You Got Style
· Pointed Takes on Style Delineated ·
October 28, 2002
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· Metaphors \ Methods \ Models — Dirty-Hand Style ·
You may recall in Wetting a Line \ Whetting the Points that I first approved of Thoreau's view that getting one's "hands" dirty knocks the "palaver" out of one's writing. I still believe that, yet in Jacques Barzun "Takes On" Wayward Educationists, I confessed, I'm afraid — somewhat contradictorily — my regret in not literally "washing my hands" of educationists' styles. Now if you're like my philosophy students, you're likely asking with Martin Heidegger some question like this: "Hey, what gives?" since I ignored in Gardening and Writing the Point-Defiance Way how Marianne Binetti's style is, necessarily, if also insufficiently so, dirty-handed too. I mean: "How are you ever going to garden otherwise?"
So as not to be evasive, I'm going to go straight to right stuff on this question and cite Thomas DeQuincy, the great English writer and — in his treatise Style, published in Blackwood's Magazine in 1840-41 — a thoughtful student of style. DeQuincy focused on "pursuits" he thought "favorable to a culture of style" — that indeed "force[d]," he believed, "that culture . . . drawing much from our own proper selves, [but] little (if anything) from extraneous objects."
DeQuincy marks for us, it should be noted, an important philosophical difference, one drawing on a Kantian vocabulary implicitly tuned to such concepts as subjectively- and objectively-defined pursuits — that is, those drawn between ordinary common sense on the one hand, and modern science on the other: wherein a topic like "dirty hands" is considered metaphorically stylish in literature, but methodologically not in science. Although I admit it is a helpful distinction, I would add, too, it is indifferently spelled, in either case, "dirty hands" — and so may model, explicitly, like my italicized words, a slipperier, still more important truth.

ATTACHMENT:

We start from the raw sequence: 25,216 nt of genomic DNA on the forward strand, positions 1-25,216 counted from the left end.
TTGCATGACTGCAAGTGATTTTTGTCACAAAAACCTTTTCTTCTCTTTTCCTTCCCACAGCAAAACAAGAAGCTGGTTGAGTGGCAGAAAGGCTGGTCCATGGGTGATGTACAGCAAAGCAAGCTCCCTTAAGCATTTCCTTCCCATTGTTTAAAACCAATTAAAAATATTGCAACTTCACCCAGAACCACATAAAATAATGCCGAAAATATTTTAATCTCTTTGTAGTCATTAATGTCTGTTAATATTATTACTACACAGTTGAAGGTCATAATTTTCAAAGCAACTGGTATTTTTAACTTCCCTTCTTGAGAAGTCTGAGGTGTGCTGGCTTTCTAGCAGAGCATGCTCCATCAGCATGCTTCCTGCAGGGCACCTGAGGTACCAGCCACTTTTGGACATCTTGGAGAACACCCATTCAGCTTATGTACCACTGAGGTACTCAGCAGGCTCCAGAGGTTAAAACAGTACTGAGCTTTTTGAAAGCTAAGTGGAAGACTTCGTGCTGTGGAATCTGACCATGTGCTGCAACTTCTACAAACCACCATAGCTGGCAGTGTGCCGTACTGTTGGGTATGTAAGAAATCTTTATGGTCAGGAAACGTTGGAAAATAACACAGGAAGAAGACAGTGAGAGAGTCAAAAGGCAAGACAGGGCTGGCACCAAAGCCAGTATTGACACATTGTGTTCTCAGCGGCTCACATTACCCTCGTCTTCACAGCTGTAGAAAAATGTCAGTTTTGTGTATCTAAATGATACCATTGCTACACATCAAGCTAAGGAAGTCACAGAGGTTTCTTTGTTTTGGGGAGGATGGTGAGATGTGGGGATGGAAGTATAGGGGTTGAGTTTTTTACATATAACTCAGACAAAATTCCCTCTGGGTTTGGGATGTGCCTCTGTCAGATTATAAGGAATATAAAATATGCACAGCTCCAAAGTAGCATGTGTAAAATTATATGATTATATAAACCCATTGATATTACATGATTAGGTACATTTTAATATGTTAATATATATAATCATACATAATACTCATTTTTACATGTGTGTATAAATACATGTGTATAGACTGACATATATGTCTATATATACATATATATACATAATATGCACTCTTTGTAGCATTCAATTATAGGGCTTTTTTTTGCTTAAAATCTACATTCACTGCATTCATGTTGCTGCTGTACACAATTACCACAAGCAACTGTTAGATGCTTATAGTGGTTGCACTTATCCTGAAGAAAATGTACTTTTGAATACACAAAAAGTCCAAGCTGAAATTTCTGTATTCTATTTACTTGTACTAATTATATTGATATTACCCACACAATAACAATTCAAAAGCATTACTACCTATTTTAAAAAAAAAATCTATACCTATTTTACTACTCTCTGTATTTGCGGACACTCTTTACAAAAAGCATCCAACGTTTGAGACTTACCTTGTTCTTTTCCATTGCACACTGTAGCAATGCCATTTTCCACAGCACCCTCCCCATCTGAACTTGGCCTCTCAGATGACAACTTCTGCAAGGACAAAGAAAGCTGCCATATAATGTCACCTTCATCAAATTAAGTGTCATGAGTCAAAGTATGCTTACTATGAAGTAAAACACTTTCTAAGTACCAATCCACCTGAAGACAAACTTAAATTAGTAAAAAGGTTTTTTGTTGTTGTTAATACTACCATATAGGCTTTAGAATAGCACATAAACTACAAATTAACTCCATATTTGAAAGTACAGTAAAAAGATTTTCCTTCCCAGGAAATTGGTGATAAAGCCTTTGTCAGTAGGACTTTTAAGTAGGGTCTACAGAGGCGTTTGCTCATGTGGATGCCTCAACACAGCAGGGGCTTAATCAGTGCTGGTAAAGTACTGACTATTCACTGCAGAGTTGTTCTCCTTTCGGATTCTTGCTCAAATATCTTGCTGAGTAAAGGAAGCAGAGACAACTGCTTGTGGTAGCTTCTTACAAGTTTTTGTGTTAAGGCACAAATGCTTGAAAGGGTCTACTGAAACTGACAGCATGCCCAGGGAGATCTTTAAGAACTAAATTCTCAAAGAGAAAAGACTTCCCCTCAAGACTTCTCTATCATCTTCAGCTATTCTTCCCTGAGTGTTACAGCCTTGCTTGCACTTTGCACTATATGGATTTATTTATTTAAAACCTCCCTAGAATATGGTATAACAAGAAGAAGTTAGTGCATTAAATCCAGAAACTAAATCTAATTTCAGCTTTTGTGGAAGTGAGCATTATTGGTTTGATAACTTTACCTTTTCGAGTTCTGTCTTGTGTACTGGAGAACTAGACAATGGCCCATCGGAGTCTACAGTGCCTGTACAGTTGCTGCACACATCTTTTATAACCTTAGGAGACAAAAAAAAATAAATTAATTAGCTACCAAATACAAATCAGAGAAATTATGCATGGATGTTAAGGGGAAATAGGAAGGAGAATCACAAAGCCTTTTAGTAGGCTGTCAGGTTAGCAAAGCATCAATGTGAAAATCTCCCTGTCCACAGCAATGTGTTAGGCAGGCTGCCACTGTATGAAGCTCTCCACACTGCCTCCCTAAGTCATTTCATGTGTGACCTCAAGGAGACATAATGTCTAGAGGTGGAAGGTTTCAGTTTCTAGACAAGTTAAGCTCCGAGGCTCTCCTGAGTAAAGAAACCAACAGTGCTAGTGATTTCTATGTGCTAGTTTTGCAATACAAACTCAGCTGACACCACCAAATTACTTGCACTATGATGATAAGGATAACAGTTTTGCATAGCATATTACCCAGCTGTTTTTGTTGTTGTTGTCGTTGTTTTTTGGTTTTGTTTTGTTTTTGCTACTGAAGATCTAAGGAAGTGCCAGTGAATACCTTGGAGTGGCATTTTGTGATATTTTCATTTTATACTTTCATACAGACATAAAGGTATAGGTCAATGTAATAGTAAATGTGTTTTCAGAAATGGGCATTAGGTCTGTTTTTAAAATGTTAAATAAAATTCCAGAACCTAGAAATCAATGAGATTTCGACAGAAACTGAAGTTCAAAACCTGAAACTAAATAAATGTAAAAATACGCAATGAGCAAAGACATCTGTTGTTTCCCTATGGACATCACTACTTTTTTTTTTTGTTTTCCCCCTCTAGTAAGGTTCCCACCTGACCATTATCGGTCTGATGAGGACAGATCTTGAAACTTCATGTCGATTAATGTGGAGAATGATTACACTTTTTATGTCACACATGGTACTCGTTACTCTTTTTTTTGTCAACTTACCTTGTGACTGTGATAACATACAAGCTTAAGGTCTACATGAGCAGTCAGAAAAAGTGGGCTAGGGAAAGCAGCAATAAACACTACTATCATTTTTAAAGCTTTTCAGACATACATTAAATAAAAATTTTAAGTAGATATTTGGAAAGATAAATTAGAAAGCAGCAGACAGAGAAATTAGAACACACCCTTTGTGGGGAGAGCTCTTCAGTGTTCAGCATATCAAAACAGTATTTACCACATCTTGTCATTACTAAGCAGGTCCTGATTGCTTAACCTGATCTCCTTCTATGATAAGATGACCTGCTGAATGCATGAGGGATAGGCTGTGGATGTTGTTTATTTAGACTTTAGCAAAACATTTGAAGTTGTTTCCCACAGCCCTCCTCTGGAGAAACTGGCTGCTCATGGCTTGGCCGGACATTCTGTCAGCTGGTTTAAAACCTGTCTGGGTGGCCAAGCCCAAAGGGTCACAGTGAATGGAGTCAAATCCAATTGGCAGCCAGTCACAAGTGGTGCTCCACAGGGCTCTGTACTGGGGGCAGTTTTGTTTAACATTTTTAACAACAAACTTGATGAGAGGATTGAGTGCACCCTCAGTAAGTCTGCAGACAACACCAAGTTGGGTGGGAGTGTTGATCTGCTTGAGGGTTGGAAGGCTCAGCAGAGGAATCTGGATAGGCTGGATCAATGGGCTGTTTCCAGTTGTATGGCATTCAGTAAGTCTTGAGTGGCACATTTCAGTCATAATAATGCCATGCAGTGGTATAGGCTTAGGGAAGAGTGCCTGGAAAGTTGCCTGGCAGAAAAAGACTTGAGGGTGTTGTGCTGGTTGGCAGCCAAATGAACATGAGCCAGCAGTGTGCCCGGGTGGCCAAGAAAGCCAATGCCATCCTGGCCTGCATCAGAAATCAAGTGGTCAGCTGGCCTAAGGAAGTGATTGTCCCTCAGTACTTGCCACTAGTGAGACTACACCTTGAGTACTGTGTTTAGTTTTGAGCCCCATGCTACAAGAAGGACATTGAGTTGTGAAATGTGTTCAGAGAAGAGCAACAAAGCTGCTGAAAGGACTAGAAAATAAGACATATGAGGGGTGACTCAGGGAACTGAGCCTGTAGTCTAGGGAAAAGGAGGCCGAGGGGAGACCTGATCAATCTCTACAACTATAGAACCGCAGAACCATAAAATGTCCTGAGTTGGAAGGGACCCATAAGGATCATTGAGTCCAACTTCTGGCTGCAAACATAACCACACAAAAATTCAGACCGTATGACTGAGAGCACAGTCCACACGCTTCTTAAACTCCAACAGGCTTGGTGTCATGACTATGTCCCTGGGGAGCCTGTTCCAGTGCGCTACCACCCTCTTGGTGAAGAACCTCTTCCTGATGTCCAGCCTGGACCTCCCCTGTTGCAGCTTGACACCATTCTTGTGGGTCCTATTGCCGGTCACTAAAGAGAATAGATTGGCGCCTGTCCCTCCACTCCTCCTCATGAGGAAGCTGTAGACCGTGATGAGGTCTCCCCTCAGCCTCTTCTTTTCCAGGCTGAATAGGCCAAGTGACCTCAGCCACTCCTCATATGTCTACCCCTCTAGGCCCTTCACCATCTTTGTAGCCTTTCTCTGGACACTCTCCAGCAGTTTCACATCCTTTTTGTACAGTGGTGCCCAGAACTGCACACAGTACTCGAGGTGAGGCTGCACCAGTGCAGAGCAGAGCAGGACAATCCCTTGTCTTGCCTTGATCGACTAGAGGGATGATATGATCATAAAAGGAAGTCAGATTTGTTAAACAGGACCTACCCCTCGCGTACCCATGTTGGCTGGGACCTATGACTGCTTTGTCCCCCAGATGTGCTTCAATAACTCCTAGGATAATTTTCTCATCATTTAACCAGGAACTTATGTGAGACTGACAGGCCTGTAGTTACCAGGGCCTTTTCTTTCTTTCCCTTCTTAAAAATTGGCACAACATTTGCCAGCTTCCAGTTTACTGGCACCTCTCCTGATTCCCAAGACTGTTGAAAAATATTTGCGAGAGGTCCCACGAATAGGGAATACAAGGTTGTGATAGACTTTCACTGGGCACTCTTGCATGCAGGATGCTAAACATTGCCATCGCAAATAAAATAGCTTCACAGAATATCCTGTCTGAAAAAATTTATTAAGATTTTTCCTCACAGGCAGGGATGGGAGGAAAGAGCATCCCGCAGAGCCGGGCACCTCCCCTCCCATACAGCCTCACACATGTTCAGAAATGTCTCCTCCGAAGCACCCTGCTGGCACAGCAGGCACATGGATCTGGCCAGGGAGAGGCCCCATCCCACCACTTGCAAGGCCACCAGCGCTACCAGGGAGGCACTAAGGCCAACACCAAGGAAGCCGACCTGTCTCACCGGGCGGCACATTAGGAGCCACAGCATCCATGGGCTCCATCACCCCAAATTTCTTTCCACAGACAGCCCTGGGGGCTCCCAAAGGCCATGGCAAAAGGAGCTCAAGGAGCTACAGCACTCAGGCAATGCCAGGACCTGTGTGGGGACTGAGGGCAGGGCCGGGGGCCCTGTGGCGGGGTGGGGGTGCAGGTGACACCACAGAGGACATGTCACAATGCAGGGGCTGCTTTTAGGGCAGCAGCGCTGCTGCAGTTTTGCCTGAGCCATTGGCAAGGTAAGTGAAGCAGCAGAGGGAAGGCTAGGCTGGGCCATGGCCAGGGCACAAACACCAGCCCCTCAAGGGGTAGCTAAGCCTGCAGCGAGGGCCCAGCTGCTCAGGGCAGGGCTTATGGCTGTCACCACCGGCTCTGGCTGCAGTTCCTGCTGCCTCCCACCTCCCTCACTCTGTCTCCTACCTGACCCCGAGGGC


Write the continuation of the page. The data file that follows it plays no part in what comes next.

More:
My point turns on DeQuincy's common, but I think too-simplistic assumption that
Although initially tempting, DeQuincy's main assumption fails here since, though a scientist may of course find his point in matter, he must nonetheless communicate it still in words. Indeed, one of the most celebrated dirty-hand stories in history illustrates my point. Dr. Ignaz Phillip Semmelweis, the Hungarian discoverer of microbial pathogens, failed at first to report his discovery and so, for a time at least, lost public credit for it (although his discovery did happily save many lives, as anyone familiar with the story knows). But my real point lies deeper, for it can be argued that Dr. Semmelweis's reticence came not so much from his literary shyness as from a deep, subtle, stylishly philosophical understanding of the point of scientific discovery: namely, that it is less a matter of finding any "matter" as such than a "method" by which that matter's existence can be suggested but never proved per se (or an sich, as Kant would say).
What's called the Hempelian model of the scientific method explains as much. Attributed to philosopher Carl Hempel, it turns, simply, on the analysis of logical inference in scientific inquiry, wherein the results grasped by its research must rely on invalid formal arguments (on affirming the consequent, to be precise), yielding practical benefits but revealing theoretical traps, too. So whenever good scientists report results, they usually say: "The data suggest [but don't 'prove'] the matter in hand." So in a manner of speaking, we have, in such phrasing, scientific style modeled — though Semmelweis had it, of course, in the extreme.
In extremis, indeed, if you followed my link above, for you know he finally died of the "matter in hand." So in a manner of speaking, not only did he show that getting one's "hands" dirty knocks the "palaver" out of one's writing, but suggested, too, that not till we discover "'imaginary gardens with real toads in them'" — to borrow a different Marianne's words (Marianne Moore's in "Poetry") — can we ever hope to learn how to knock the "palaver" out of our lives. Perhaps that's the matter Thoreau also had in mind.Permalink
I've found in Lorraine Daston's review of George Levine's book, Dying to Know: Scientific Epistemology and Narrative in Victorian England, a still broader account of my post's general point: namely, that, like Semmelweis, we are often — both figuratively and literally — dying to know whatever it is we claim to know. The larger literary, cultural, social, and psychological dimensions of the idea are, in Daston's text, very instructively presented.
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